A project of

RICE logo



General information

  • GNI per capita PPP$, 2011: 14,640
  • Internal renewable water resources, 2011: 59 km3/year
  • Incoming water flow, 2011: 80 km3/year
  • Main food consumed 2009: milk, wheat, meat, vegetables, starchy roots, soybean oil, maize, rice
  • Rice consumption, 2009: 19.2 kg milled rice per person per year

Production season





Write-up taken from the IRRI's Rice Almanac (2013):

Uruguay is located in South America, bordering Argentina in the west, Brazil in the north and northeast, the Río de Plata in the south, and the Atlantic Ocean in the east. Its national territory totals 17.6 million ha, of which 17.5 million ha are land and the remainder water. Almost 95% of the land area can be used for agriculture and livestock and 4 million ha are available for crops. However, to avoid soil degradation, rotation between pasture and crops is carried out, such that only 1.6 million ha are available at any one time.

The Uruguayan terrain is mostly plains with low hills; there are no high mountains. In the northwest, hills are mixed with valleys and plains. A large part of the country consists of fertile pasture and all the territory is reached by an extensive water network from the rivers Uruguay, La Plata, Merín Lagune, and Negro. 

Five geographic regions can be distinguished based on social, economic, and cultural factors: north, center-south, east, south, and west. The northern region covers 13% of Uruguay and includes the departments (provinces) of Rivera and Tacuarembó, with an economy based mainly on livestock and a small amount of agriculture and industry. Crops include rice, soybean, sunflower, maize, sorghum, wheat, potato, and cassava. The northeastern region covers 28% of Uruguay, including the departments of Artigas, Salto, Paysandú, and Río Negro. Intensive livestock and agriculture are common, and there are extensive orange plantations. The center-south includes the departments of Durazno, Flores, Florida, San José, Canelones, and Montevideo. The economy there is based on intensive livestock with forage production mainly in the north and milk production and intensive agriculture in the south. The southwest is characterized by the division of the Cuchilla Grande, which has many divergent ridges separating the headwaters of the rivers Uruguay La Plata, and Merín Lagune. Finally, the eastern region encompasses the departments of Cerro Largo, Treinta y Tres, Lavalleja, Rocha, and Maldonado, where extensive livestock ranching is carried out—mainly sheep in the highlands and cattle in the lowlands. In Treinta y Tres, Cerro Largo, and Rocha, rice is farmed.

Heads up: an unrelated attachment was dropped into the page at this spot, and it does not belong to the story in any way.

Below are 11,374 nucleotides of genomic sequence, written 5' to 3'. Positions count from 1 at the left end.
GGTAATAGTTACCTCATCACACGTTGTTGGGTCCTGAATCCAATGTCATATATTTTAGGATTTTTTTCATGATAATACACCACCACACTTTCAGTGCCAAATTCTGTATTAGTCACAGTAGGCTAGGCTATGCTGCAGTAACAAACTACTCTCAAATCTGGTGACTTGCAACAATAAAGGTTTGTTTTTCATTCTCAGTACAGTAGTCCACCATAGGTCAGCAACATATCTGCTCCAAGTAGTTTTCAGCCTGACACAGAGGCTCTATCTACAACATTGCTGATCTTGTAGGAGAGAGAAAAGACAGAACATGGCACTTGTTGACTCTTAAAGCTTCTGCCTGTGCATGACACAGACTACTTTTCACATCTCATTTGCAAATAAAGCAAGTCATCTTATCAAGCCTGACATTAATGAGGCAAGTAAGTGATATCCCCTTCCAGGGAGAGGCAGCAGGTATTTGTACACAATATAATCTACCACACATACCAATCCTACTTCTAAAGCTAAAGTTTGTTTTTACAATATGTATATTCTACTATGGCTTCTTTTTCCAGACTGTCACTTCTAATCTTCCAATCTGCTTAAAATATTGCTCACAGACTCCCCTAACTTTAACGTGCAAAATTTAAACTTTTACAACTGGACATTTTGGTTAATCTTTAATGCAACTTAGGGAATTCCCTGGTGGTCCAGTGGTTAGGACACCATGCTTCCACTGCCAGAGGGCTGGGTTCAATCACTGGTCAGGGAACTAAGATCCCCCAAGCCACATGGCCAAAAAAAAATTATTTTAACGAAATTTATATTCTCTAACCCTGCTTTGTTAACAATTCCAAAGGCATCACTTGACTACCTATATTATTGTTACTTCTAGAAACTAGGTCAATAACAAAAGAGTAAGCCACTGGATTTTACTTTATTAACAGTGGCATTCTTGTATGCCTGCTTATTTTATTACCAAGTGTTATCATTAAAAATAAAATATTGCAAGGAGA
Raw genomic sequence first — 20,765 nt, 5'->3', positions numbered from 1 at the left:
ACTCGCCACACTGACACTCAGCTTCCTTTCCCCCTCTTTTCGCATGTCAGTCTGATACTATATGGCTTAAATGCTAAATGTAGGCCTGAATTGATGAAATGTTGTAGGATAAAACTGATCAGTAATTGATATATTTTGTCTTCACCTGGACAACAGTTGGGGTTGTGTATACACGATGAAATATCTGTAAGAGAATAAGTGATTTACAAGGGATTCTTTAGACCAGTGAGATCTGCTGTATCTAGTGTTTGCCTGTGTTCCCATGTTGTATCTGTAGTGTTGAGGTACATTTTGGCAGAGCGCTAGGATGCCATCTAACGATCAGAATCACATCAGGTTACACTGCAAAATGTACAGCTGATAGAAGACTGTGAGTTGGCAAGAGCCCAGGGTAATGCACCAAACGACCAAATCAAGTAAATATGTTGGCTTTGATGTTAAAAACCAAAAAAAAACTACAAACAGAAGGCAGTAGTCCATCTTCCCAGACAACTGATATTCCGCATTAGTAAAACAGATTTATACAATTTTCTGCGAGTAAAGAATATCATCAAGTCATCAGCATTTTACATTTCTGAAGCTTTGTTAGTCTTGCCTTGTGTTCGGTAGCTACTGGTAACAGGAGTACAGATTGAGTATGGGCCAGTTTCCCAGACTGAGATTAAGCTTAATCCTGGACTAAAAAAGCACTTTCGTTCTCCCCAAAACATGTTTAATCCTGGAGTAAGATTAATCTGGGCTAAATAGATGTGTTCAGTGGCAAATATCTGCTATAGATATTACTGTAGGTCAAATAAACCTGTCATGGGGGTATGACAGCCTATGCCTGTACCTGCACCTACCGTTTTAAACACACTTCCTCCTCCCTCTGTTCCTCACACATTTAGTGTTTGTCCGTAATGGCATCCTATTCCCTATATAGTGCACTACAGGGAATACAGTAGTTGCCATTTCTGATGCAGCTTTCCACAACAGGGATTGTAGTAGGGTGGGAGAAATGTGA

Uruguay is characterized by having a small proportion of arable land with a high risk of soil erosion. Maintenance of soil fertility through the integration of traditional crops and livestock production is necessary.

The climate is humid subtropical without large fluctuations in temperature and rainfall during the year. The maximum temperatures vary from 28 to 33 °C and the minimum temperatures from 6 to 9°C. Rainfall varies from 1,000 mm per year in the south to 1,300 mm in the north. Strong and continuous winds are common most of the year. 

The population increased by 0.35% per year, from 3.1 million in 1990 to 3.4 million in 2011. Approximately 93% of the population is urban and increasing while the agricultural population has decreased, from 0.39 million in 1990 to 0.33 million in 2011. The most populated departments are those in the south, southwest, and northwest; the least populated areas are those used for livestock ranching. The highest density is in the capital city, Montevideo, with more than 1,000 persons per km². The capital of each department has a relatively high density, ranging from 100 to 500 persons per km². Elsewhere, population density is less than 10 persons per km².